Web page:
You increase exhaust duration on a car with a power adder normally to get the increased volume of exhaust gas out of the cylinder as fast as you can. You can not draw a fresh charge until the cylinder is at a atmospheric pressure at BDC. I mention the increased volume of exhaust gas as a blower or turbo is stuffing more air into the cylinder by way of a mechanical pump, but the exhaust has nothing other than atmospheric pressure to draw down the spent gasses before the next cycle can start.

In the case of a big block Chevy you run a split duration cam because even when normally aspirated the exhaust ports are so bad on a the BBC that it needs all the help it can get. Add a blower or a turbo and you only aggravate a bad situation.

So what makes a good port or a bad port? It is determined by the ratio of intake to exhaust flow. You will see that term advertised on some head manufactures web sites stating how they have improved one or the other or both.

The flow rate on the exhaust is determined by the port's volume (size) and the diameter of the valve, but equally important is it's shape. Since the intake is more important generally than the exhaust (up to a point) most designers optimize the intake at the expense of the exhaust. The only head design that doesn't suffer this robbing Peter to pay Paul is the true Hemi head where both intake and exhaust valves can be the same size.

Getting back to port shape the SBC currently uses a "D" port (round on top and flat on the bottom). This was chosen after modeling head flow in a computer to remove material where flow was fastest and adding material where the flow rate had slowed down to increase the port speed. Chevy has had square ports and round ports and D ports on both the SBC and the BBC (with the BBC even experimenting with a "W" shaped port that had a vane in the port to direct the gasses).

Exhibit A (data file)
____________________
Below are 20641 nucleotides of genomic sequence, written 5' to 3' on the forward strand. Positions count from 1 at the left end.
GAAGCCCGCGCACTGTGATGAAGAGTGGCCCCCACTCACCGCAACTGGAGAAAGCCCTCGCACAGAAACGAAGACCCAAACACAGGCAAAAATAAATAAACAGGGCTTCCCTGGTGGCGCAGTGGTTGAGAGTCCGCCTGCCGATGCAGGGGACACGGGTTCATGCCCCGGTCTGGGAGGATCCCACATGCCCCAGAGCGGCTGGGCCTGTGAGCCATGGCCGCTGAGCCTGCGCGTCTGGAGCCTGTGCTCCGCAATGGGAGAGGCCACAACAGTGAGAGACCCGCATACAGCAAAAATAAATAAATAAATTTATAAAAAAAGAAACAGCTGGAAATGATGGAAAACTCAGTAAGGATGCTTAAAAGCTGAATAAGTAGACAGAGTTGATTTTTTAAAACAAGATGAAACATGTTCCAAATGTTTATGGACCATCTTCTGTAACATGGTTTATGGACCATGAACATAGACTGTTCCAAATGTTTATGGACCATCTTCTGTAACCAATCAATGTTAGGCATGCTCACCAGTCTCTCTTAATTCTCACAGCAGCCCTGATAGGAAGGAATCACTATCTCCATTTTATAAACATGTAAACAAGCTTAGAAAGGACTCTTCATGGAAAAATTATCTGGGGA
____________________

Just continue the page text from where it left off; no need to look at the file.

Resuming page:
Once again adding a turbo increases the volume of gas exiting the port so the harder it has to work to do this. Increasing the time the exhaust vale is off the seat helps but you don't want to open the valve before you have extracted all the work you can from the hot gasses. The Otto cycle isn't as easily affected as the Diesel cycle that burns the fuel from top to bottom of each power stroke. Once the piston is about a third of the way down the cylinder you can vent the gasses to the outside with the Otto cycle because the fuel burns so much faster.

It is the heat you want as that is what does the work (not back pressure, which is a measure of fluid friction). The hotter the gasses are when they arrive at the turbo, the more work they can perform expanding against the blades of the scroll. That is why turbos are mounted as close to the exhaust port as it is physically possible to do so (and why a rear turbo is going to suffer heat loss, and as such, loose power compared to one in the engine bay).

You design a cam to match your heads flow rate and to work with the induction (power adder) as well as the exhaust. A restrictive exhaust can kill a turbo car or a diesel engine, as both have to vent the spent gasses as quickly and as efficiently as is possible (a six inch exhaust can keep a 350 horse diesel happy, but you go to dual six inch stacks above that power rating). Same applies to a turbo powered car. You should have twin six inch pipes exiting through the hood to do it right with a twin turbo car (if you have just one big turbo grab the exhaust stack off of a Pratt & Whitney P6 jet engine for your exhaust pipe).

Big Dave